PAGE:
When people discover I’m playing for USA, the first thing they ask about is my accent. My partner laughs at me for calling Coca-Cola “soda” but I’m still sounding as English as ever.
Even spending a large chunk of the summer in the States for our World Cup training camp and my American grandmother hasn’t changed that. Representing the United States, however, is the greatest decision I ever made. It has made my family as proud as they have ever been and given me the most exciting opportunity I could have in rugby.
Preparing ourselves these past few months to mix it with the world’s best players in Japan has been an amazing experience in itself. As the national team, we have been working seriously hard and our travel schedule has been similarly demanding. From the heat and altitude in Colorado to the fierce humidity of Fiji, our bodies have been pushed right to the limit.
We have already racked up a ridiculous number of air miles and sat through an awful lot of turbulence. These days Heathrow to Denver feels like a shuttle-bus ride, while the trip from Suva via the States back to London is best described as character-building (at least that’s what our coach, Gary Gold, says). This World Cup will involve all nations having to travel extensively around Japan and the teams who cope best will reap significant rewards. I’m not necessarily saying we’re going to win the tournament but, travel-wise, nothing will faze us now.
(Will Hooley takes on Ireland’s Darren Sweetnam during an international match in Dublin last year. Photograph: Seb Daly/Sportsfile via Getty Images)
Playing in Fiji was incredible. I’ve never been anywhere like it. It’s a nation where rugby is a religion and a 20 v 20 game of touch is taking place on almost every spare patch of grass. Fiji couldn’t have been a more special and welcoming place. As players we were treated like rock stars, recognised wherever we went. We have a few USA sevens boys in our squad and people of all ages were rushing over to have photos taken. Walking round the markets in Suva with them was akin to walking through Borough Market in London with David Beckham.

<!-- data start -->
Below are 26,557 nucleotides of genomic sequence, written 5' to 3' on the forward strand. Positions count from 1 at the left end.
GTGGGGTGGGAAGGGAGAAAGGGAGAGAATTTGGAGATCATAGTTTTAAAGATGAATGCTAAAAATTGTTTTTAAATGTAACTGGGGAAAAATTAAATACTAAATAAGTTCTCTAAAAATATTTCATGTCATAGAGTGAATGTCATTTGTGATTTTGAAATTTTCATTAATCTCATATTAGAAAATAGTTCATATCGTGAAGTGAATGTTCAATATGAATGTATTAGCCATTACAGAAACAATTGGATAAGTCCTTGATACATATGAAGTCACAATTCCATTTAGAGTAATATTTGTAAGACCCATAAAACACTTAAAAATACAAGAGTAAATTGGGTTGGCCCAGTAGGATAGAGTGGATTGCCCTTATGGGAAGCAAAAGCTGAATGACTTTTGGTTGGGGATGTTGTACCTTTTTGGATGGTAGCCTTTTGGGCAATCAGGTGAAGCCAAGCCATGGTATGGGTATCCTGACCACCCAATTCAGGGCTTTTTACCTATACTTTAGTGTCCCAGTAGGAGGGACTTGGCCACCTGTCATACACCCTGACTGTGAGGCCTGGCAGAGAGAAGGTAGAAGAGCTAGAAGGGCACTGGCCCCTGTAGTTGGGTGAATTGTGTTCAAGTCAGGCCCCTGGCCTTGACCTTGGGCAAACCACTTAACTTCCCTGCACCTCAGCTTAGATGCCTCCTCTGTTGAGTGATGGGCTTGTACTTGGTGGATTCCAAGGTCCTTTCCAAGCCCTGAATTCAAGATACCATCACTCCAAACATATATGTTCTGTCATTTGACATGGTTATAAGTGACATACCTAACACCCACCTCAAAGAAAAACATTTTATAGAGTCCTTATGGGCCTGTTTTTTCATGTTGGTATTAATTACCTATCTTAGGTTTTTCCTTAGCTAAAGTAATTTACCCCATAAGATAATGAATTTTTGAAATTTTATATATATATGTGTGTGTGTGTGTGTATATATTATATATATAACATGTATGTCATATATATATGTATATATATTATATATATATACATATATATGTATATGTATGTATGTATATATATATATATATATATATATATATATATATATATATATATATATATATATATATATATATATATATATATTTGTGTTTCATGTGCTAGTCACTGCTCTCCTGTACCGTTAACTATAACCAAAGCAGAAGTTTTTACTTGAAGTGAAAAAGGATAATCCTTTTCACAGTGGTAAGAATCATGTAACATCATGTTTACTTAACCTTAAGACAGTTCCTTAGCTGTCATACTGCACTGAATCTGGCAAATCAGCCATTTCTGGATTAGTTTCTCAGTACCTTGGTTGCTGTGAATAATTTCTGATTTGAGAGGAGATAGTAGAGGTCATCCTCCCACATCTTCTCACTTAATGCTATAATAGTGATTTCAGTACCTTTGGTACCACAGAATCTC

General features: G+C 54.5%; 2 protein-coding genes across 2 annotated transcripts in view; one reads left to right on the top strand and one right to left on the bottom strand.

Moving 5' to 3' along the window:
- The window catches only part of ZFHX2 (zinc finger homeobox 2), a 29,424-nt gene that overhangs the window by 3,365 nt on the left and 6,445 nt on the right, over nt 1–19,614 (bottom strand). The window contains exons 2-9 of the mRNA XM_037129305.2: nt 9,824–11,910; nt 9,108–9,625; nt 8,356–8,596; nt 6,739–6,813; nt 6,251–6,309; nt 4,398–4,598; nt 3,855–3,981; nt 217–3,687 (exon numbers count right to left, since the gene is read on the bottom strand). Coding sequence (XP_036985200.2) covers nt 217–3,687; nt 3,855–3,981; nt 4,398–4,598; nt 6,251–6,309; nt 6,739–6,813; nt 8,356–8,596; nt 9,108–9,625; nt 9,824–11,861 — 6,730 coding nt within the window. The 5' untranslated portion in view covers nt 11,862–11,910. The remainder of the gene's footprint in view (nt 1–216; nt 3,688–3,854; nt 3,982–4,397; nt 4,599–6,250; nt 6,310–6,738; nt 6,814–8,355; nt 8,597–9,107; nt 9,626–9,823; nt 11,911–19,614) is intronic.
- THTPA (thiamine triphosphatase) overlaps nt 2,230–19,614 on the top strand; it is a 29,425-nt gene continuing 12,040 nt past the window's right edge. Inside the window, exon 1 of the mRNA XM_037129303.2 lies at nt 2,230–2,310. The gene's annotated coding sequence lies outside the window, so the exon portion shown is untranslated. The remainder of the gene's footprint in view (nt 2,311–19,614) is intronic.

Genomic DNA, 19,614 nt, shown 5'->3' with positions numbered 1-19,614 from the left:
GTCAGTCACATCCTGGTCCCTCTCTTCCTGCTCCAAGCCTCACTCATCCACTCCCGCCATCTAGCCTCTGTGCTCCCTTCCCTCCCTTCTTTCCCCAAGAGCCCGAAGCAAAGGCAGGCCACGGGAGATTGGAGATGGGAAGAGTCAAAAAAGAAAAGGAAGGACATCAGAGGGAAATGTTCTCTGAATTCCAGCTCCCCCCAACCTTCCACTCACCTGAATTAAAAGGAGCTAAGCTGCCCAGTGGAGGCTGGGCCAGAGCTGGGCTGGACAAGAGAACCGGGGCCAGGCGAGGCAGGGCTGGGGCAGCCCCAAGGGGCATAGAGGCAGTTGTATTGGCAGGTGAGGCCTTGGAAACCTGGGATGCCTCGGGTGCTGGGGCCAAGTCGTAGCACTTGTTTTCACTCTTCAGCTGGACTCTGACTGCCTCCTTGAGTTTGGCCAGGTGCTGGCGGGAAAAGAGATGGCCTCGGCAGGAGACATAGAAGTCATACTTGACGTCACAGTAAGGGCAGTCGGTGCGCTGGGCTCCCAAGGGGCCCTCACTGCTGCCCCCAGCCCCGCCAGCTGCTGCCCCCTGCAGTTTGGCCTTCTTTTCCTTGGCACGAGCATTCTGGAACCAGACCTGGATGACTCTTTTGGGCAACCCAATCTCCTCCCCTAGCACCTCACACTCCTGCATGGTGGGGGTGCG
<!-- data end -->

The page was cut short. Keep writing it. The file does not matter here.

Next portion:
Along with the different culture, the humidity was perfect preparation for what we are about to encounter at the World Cup. We also learned some important lessons from our Pacific Nations Cup decider against Japan. After a slow start we lost 34-20 but, trust me, the Brave Blossoms are a side well worth keeping an eye on. They have a strong and incredibly physical pack led supremely by Michael Leitch, coupled with a backline full of power, skill and pace. Kotaro Matsushima is a born finisher and they have a brilliant general at 10 in the form of Yu Tamura. They are well coached and know exactly the conditions they will face. Not only will the host nation be serious competitors, I would back them to reach the knockout stages.
So what about us? Again, trust me when I tell you that, fitness-wise, nothing has been left to chance. We have been training at the air force academy and the Olympic training centre in Colorado Springs where the air is thin but there is nothing sparse about the incredible facilities. There are enough gym racks to host four rugby squads and numerous open pitches with the backdrop of the towering Rocky Mountains.
(Hooley thinks Michael Leitch could lead hosts Japan into the knockout stages of the World Cup. Photograph: Visionhaus/Getty Images)
A playground for enjoyment? Don’t believe a word of it. Colorado now holds dark memories of boys throwing up, tasting blood in the lungs and being required to run an almighty amount of “eagle runs” – a lung-busting exercise entailing down-ups, changes of direction and umpteen sprints. Conditioning has been a priority, led impeccably by Huw Bevan, our head of strength and conditioning, who has worked with England’s cricketers. Personally, I’ve never felt stronger or quicker.
Living, playing, socialising and experiencing hardship with your teammates also brings you incredibly close. There are no egos within this USA side and the team are very tight, even though many of us play our rugby in the UK, Europe or Oceania. I’ve never been in an environment where people have been so driven to work hard. We wouldn’t claim to be the most talented side in the world but as a playing group we are determined to give it everything and try to shock the world.
Whether that’s a training session in 38C in Denver or the last couple of minutes against England next month, no one wants to let anyone down.